Arubinha’s curse is a legendary tale in Brazilian football and one which frustrated Vasco da Gama for years.
On the wet trodden turf as the rain pummelled down in a monstrous deluge Arubinha knelt on the ground and dug with his bare palms. His arms trembled and the rain ran down his face in rivulets. His clothes were drenched. They clung to his skin as if it were another layer. The Vasco da Gama ground looked more like a swamp than a football pitch.
Arubinha paid no attention to the conditions. He was seething with rage. He clutched a dead toad in his palms and when had finished digging the hole, he placed the toad inside and called up to the heavens.
“If there is a god in heaven Vasco da Game won’t win a championship for the next twelve years!”
His voice echoed ominously around the empty stands and he left the field with his eyes still bulging with rage.
Arubinha had every right to be furious with Vasco da Gama. The Brazilian giants had just decimated his minnow club, Andarai, 12-0.
It was an onslaught and a merciless performance amidst the torrential rain. Arubinha had tried everything, he ran around the pitch in circles, chasing shadows as the Vasco side tore his teammates to shreds.
The nature of the defeat was unprecedented. It was one of the biggest in Brazilian history. However what seemed more unjust is how Vasco da Gama achieved it.
A cruel deceit
The conditions were particularly harsh on the day of the match. The rainfall was especially heavy. But Andarai had anticipated it and arrived at the stadium ahead of time.
Arubinha and his teammates only realised Vasco were absent as they trotted out on the field.
The impatient referee, Haroldo Dias Motta, was a prompt man. He was eager to start the game and kick off the proceedings. He gave the minnows an enticing proposal.
He told Arubinha and his teammates that if Vasco did not turn up on time, the victory would automatically be awarded to Andarai.
Now during the late 1930s, Vasco were one of the biggest teams in Brazil. They were practically invincible. Andarai could only fathom such a victory in their wildest dreams. It was a titillating prospect and tantalisingly alluring. However, Arubinha and his teammates resisted the temptation. They wanted to gain victory on the pitch, not through mere fortune or some fluke but rather through their own resilience. Thus they declined Motta’s offer and waited patiently for the arrival of the Vasco players.
The clock kept ticking.
When news arrived of a potential accident causing the delay, rumours began to spread how Vasco would be forced to field youth players. The speculation reaffirmed the players’ decision. There was a wave of anxiety in the stands and on the field. The players and the fans waited anxiously for official confirmation.
To much of everyone’s surprise, the Vasco players turned up shortly after looking unscathed and unharmed. There had been no accident, it was merely a façade to prolong the proceedings.
All Arubinha and his teammates hoped for now was a little bit of mercy. A touch of sportsmanship and a show of gratitude for Andarai’s leniency.
Of course, Vasco da Gama had no intentions to please Arubinha. By half-time the score was 5-0 and at the end of it the devastating 12-0 was a dagger to the heart of the Brazilian minnows.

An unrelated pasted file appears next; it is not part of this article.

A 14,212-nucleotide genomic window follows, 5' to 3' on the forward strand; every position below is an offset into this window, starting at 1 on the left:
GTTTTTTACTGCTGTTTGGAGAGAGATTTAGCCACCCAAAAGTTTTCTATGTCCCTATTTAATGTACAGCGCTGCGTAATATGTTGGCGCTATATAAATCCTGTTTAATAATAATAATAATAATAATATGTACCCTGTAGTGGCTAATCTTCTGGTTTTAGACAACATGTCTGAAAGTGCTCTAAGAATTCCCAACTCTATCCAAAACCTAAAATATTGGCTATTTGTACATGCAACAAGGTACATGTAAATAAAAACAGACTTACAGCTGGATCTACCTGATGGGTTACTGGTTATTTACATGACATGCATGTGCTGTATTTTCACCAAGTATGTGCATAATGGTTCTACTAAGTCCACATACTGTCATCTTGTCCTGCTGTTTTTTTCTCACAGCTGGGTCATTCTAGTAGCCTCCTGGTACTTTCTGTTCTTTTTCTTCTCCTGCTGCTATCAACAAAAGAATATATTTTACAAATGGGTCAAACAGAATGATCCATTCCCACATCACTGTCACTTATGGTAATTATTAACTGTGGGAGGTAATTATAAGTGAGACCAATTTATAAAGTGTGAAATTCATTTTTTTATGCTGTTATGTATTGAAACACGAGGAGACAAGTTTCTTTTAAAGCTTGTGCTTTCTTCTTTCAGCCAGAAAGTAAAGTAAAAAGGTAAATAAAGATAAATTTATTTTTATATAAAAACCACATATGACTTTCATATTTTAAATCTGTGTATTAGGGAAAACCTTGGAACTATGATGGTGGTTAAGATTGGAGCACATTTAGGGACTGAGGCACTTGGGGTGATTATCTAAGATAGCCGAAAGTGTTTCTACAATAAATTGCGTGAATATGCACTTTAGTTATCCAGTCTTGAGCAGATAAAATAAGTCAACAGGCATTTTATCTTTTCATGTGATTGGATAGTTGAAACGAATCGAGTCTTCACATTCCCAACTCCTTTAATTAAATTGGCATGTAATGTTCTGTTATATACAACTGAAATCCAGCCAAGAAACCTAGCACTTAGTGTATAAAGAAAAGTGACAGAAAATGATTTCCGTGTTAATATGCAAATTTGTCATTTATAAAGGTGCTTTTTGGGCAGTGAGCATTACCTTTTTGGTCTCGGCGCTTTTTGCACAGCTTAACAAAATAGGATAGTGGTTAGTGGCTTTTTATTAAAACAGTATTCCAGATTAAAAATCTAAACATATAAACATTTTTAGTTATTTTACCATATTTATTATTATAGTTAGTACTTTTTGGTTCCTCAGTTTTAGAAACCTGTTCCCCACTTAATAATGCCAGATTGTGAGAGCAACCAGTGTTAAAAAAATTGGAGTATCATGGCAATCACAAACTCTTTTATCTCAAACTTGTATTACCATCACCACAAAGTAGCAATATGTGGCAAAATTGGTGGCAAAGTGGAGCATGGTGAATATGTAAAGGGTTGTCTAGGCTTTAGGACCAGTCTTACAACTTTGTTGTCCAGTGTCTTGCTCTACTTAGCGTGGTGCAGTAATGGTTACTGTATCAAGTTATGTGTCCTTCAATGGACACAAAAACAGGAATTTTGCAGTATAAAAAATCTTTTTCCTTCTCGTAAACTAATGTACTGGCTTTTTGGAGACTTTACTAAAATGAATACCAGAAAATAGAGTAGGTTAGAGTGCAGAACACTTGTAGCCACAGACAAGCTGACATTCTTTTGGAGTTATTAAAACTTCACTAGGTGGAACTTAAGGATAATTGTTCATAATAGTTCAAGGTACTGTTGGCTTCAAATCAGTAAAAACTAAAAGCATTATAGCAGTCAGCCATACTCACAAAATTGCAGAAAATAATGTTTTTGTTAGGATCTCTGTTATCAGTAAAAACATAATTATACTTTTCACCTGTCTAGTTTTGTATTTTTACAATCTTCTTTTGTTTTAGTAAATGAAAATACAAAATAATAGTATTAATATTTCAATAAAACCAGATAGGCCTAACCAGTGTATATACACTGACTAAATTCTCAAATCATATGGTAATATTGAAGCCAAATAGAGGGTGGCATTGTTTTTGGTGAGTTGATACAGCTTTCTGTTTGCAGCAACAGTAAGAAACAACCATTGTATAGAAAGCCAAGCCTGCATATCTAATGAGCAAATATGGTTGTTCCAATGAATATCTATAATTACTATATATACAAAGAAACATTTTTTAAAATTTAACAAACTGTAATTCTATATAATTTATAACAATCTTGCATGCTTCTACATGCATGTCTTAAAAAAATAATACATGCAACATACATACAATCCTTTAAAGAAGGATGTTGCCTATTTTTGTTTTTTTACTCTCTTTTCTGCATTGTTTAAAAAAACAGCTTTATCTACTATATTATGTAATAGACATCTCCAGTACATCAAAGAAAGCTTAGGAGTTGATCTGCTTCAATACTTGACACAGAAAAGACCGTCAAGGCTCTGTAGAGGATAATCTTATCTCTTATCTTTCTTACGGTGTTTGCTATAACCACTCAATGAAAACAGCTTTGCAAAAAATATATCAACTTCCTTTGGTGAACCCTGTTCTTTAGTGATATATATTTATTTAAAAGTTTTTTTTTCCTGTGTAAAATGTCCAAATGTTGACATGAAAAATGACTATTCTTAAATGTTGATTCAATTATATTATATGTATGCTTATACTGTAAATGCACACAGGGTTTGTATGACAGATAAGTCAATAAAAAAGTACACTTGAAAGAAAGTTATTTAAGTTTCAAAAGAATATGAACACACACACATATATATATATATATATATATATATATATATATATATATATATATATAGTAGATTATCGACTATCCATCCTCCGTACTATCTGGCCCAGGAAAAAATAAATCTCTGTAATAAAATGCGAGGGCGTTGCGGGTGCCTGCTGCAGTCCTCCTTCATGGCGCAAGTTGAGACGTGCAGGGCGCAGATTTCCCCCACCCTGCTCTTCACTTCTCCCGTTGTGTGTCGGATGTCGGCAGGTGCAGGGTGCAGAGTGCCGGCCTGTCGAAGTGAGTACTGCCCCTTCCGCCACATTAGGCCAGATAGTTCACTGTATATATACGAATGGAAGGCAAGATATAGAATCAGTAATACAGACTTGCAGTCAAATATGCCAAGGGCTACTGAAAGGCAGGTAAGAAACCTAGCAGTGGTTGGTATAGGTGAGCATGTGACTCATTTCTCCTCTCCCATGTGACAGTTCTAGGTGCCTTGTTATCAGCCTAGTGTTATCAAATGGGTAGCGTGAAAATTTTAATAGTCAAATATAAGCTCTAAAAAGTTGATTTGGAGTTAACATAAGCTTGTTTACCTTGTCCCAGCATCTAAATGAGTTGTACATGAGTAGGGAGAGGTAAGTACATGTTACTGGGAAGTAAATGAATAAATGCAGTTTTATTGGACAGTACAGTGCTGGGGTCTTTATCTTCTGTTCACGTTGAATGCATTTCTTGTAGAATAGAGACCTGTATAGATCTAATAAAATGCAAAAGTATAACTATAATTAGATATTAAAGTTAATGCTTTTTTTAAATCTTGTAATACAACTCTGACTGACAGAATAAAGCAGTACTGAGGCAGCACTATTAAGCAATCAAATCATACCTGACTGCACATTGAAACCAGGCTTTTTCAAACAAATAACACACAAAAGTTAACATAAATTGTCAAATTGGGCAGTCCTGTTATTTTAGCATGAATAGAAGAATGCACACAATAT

For the next twelve years, the game would become indelible not for the score-line however, but for Arubinha’s antics in the aftermath of the match after he snuck back into the stadium.
Vasco da Gama’s team was filled to the brim with the finest Brazilian internationals during the proceeding era. But at the end of each year they would always miss out on the Brazilian title. Twice on the final day.
The curse continued one year after another. In 1941 after a plethora of strong reinforcements it endured once more despite the added ammunition.
In the 1940s between 1942-44, Vasco had one of the best teams in their entire history according to many pundits and experts. They were a veritable powerhouse. On the field they could hardly be matched, yet there would be the odd blow, the rare out of character mistake and it would be enough to cost them the long coveted title.
People at Vasco who had laughed at Arubinha’s bitter remarks were now left scratching their heads. Perhaps the Andarai player had not been the fool they had thought. Perhaps Arubinha did indeed exert some sort of exoteric power over Vasco.
As people pondered on these questions, usually, sweat would immerse their face and run down in rivulets just like the rain had run down on Arubinha’s face on that fated day.
When Vasco’s barren run had turned into ten years, the club were desperate. They dug up the ground and searched frantically for the cursed toad. They begged on their knees for Arubinha to tell them where he buried the creature but the Andarai player refused.
He facetiously claimed he had never ‘buried one in the first place.’
Now it was Vasco who prayed. From the coaches to the players, they begged God to free them from the shackles of the Arubinha’s curse.
Alas, eleven years after Arubinha’s damning words, Vasco da Gama became champions of Brazil in 1945. The club president was over the moon. The celebration was unlike any other. Players kissed the cursed turf and pointed to the heavens in relief.
The president would joke that God had ‘given them a small discount’ in respect for their relentless pleas.
And so it was, Vasco da Gama had been taught an important lesson about sportsmanship. Be it otherworldly or mere coincidence, it serves as a great proverb for the integrity of football.